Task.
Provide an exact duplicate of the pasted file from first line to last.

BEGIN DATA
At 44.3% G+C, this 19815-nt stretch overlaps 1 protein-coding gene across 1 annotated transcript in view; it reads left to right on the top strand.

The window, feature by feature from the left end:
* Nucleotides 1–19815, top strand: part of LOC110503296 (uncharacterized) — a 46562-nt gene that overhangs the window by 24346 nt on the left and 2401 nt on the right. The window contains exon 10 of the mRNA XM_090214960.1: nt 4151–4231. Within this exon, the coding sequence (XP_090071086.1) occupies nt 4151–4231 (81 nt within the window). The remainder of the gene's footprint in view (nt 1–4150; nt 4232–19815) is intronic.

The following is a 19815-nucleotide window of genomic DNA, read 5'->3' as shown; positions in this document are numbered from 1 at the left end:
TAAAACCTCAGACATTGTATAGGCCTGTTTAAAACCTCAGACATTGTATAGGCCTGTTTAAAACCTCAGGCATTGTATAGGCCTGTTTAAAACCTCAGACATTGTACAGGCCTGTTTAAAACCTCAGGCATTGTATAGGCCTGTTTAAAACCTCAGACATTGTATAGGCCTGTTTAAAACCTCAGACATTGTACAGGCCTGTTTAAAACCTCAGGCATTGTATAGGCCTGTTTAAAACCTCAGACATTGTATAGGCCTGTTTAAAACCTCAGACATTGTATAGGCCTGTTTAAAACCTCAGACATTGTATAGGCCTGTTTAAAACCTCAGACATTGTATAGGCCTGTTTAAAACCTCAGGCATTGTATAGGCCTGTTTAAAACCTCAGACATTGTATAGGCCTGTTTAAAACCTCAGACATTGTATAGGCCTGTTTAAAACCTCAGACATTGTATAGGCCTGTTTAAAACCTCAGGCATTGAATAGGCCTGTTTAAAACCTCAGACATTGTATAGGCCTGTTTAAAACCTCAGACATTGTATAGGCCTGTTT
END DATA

At 44.3% G+C, this 19815-nt stretch overlaps 1 protein-coding gene across 1 annotated transcript in view; it reads left to right on the top strand.

The window, feature by feature from the left end:
* Nucleotides 1–19815, top strand: part of LOC110503296 (uncharacterized) — a 46562-nt gene that overhangs the window by 24346 nt on the left and 2401 nt on the right. The window contains exon 10 of the mRNA XM_090214960.1: nt 4151–4231. Within this exon, the coding sequence (XP_090071086.1) occupies nt 4151–4231 (81 nt within the window). The remainder of the gene's footprint in view (nt 1–4150; nt 4232–19815) is intronic.

The following is a 19815-nucleotide window of genomic DNA, read 5'->3' as shown; positions in this document are numbered from 1 at the left end:
TAAAACCTCAGACATTGTATAGGCCTGTTTAAAACCTCAGACATTGTATAGGCCTGTTTAAAACCTCAGGCATTGTATAGGCCTGTTTAAAACCTCAGACATTGTACAGGCCTGTTTAAAACCTCAGGCATTGTATAGGCCTGTTTAAAACCTCAGACATTGTATAGGCCTGTTTAAAACCTCAGACATTGTACAGGCCTGTTTAAAACCTCAGGCATTGTATAGGCCTGTTTAAAACCTCAGACATTGTATAGGCCTGTTTAAAACCTCAGACATTGTATAGGCCTGTTTAAAACCTCAGACATTGTATAGGCCTGTTTAAAACCTCAGACATTGTATAGGCCTGTTTAAAACCTCAGGCATTGTATAGGCCTGTTTAAAACCTCAGACATTGTATAGGCCTGTTTAAAACCTCAGACATTGTATAGGCCTGTTTAAAACCTCAGACATTGTATAGGCCTGTTTAAAACCTCAGGCATTGAATAGGCCTGTTTAAAACCTCAGACATTGTATAGGCCTGTTTAAAACCTCAGACATTGTATAGGCCTGTTT